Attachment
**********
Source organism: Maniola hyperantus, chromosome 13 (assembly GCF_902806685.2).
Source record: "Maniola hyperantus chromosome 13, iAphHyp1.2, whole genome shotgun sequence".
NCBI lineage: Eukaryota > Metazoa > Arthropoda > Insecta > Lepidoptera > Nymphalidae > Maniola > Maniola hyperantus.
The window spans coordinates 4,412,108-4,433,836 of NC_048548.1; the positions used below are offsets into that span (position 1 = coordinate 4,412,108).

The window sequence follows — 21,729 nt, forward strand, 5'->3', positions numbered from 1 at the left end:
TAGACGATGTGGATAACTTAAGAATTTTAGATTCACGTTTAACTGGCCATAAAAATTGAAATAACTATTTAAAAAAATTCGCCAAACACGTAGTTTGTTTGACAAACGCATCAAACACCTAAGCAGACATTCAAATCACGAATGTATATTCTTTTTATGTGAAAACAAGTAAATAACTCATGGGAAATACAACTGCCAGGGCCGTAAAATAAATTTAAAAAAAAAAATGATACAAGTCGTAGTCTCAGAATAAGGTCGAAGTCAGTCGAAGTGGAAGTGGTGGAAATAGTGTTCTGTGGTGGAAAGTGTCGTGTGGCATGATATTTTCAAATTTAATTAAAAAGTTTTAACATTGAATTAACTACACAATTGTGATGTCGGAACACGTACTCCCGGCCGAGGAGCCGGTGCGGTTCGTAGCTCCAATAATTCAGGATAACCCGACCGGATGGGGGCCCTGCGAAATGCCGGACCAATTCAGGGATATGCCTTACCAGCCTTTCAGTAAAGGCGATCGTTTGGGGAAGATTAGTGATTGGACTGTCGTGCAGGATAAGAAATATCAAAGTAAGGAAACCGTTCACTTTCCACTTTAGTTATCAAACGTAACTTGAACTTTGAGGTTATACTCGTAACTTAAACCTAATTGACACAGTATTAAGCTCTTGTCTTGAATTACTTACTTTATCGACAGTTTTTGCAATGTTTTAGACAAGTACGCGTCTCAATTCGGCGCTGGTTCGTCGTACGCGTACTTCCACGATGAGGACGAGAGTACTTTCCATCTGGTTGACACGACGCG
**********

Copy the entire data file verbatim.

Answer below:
Source organism: Maniola hyperantus, chromosome 13 (assembly GCF_902806685.2).
Source record: "Maniola hyperantus chromosome 13, iAphHyp1.2, whole genome shotgun sequence".
NCBI lineage: Eukaryota > Metazoa > Arthropoda > Insecta > Lepidoptera > Nymphalidae > Maniola > Maniola hyperantus.
The window spans coordinates 4,412,108-4,433,836 of NC_048548.1; the positions used below are offsets into that span (position 1 = coordinate 4,412,108).

The window sequence follows — 21,729 nt, forward strand, 5'->3', positions numbered from 1 at the left end:
TAGACGATGTGGATAACTTAAGAATTTTAGATTCACGTTTAACTGGCCATAAAAATTGAAATAACTATTTAAAAAAATTCGCCAAACACGTAGTTTGTTTGACAAACGCATCAAACACCTAAGCAGACATTCAAATCACGAATGTATATTCTTTTTATGTGAAAACAAGTAAATAACTCATGGGAAATACAACTGCCAGGGCCGTAAAATAAATTTAAAAAAAAAAATGATACAAGTCGTAGTCTCAGAATAAGGTCGAAGTCAGTCGAAGTGGAAGTGGTGGAAATAGTGTTCTGTGGTGGAAAGTGTCGTGTGGCATGATATTTTCAAATTTAATTAAAAAGTTTTAACATTGAATTAACTACACAATTGTGATGTCGGAACACGTACTCCCGGCCGAGGAGCCGGTGCGGTTCGTAGCTCCAATAATTCAGGATAACCCGACCGGATGGGGGCCCTGCGAAATGCCGGACCAATTCAGGGATATGCCTTACCAGCCTTTCAGTAAAGGCGATCGTTTGGGGAAGATTAGTGATTGGACTGTCGTGCAGGATAAGAAATATCAAAGTAAGGAAACCGTTCACTTTCCACTTTAGTTATCAAACGTAACTTGAACTTTGAGGTTATACTCGTAACTTAAACCTAATTGACACAGTATTAAGCTCTTGTCTTGAATTACTTACTTTATCGACAGTTTTTGCAATGTTTTAGACAAGTACGCGTCTCAATTCGGCGCTGGTTCGTCGTACGCGTACTTCCACGATGAGGACGAGAGTACTTTCCATCTGGTTGACACGACGCG